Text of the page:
Carolina experts are also available to discuss recovery-related research in the wake of Hurricane Matthew, which slammed into 50 counties across North Carolina in 2016. Over the past nine months, 11 different research teams mounted projects on topics from buy-out programs to coastal resilience. This interactive map breaks down how UNC-Chapel Hill researchers are helping develop plans and guide policy for future storms.

 

If you would like to schedule an interview with one of our experts contact our media relations team at mediarelations@unc.edu or call our media line at (919) 445-8555.

 

Rick Luettich is the director for UNC Institute for Marine Sciences in Morehead City, North Carolina and a leading global expert on storm surge. He is on the front lines when it comes to predicting a storm’s potential impact, and is one of the lead developers of ADCIRC, a system of computer programs used to predict storm surge and flooding. These prediction models are updated every few hours – the most recent model can be found here. Agencies including FEMA, NOAA, US Army Corps of Engineers, and NC DEM use Luettich’s model to assess risk, for design protection and to make decisions during storm events. Luettich can discuss coastal risk, protection and forecasting storms.

 

Luettich’s research and ADCIRC model has also been used to design protection systems around New Orleans following Hurricane Katrina and also New York and New Jersey following Hurricane Sandy. He is also the lead investigator of the Department of Homeland Security’s Coastal Resilience Center. In 2017 the National Weather Service will be running ADCIRC during hurricanes.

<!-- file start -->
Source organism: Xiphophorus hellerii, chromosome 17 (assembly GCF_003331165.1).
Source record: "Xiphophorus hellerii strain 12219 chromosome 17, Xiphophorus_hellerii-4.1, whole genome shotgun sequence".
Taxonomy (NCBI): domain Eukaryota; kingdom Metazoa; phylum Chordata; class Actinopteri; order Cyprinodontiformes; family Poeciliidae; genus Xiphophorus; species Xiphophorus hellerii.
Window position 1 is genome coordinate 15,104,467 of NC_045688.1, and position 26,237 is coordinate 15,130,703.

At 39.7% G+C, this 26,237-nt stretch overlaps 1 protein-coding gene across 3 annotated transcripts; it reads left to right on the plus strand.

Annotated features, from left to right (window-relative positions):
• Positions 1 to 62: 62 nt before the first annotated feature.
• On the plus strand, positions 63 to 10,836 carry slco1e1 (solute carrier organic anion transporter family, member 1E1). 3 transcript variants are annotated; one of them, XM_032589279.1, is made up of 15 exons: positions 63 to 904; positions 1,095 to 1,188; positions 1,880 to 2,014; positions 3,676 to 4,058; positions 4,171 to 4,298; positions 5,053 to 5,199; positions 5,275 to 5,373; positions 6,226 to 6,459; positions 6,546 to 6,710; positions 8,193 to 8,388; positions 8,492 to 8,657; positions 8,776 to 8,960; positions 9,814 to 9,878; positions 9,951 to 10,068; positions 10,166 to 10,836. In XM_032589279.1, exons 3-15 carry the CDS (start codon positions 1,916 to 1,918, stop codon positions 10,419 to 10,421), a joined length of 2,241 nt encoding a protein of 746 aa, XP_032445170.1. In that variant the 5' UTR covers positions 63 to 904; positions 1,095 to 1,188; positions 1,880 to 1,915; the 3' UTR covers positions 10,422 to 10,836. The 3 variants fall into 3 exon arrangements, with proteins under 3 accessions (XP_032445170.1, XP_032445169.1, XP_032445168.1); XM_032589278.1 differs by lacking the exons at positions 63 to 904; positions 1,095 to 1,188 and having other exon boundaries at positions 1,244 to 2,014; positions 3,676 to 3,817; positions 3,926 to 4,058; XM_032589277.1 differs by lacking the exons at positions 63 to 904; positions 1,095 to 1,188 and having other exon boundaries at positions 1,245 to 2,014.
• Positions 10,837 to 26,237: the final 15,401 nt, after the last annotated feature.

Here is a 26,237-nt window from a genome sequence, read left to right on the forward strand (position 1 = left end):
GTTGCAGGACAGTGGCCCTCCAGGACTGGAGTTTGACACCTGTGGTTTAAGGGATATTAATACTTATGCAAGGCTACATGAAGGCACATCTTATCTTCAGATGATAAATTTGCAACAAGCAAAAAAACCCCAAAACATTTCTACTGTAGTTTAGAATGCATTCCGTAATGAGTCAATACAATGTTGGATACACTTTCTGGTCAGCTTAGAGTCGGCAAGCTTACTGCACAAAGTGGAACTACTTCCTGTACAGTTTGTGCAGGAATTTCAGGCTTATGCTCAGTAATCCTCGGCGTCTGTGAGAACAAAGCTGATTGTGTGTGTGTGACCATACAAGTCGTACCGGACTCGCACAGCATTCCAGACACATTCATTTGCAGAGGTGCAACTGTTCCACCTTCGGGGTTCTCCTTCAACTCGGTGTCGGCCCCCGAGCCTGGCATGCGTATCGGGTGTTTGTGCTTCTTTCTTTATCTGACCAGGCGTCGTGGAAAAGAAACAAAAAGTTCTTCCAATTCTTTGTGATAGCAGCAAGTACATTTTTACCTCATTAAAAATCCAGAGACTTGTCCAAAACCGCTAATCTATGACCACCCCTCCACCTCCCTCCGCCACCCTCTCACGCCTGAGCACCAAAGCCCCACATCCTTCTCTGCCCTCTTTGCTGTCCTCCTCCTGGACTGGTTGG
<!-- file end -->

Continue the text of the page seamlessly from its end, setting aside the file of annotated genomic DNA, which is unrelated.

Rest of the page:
Rachel Noble is a distinguished professor at the UNC Institute for Marine Sciences. Her research focuses on public health issues surrounding water quality including stormwater, drinking water and extreme conditions like those following a tropical storm or hurricane event. Her current work highlights the use of rapid tests to protect public health from waterborne diseases. Noble can discuss how to protect human health by better understanding pathogens and the risk they pose to the public, particularly after storm events.

 

 

Noble’s research and rapid method tests have been utilized on both coasts and the Great Lakes to accurately protect public health. She is currently working with US EPA on the implementation of methods to rapidly test E. coli at beaches. She is actively working with municipal wastewater agencies in California, North Carolina, Virginia, and Maryland on improved approaches to protect the public from contamination events in a more timely manner.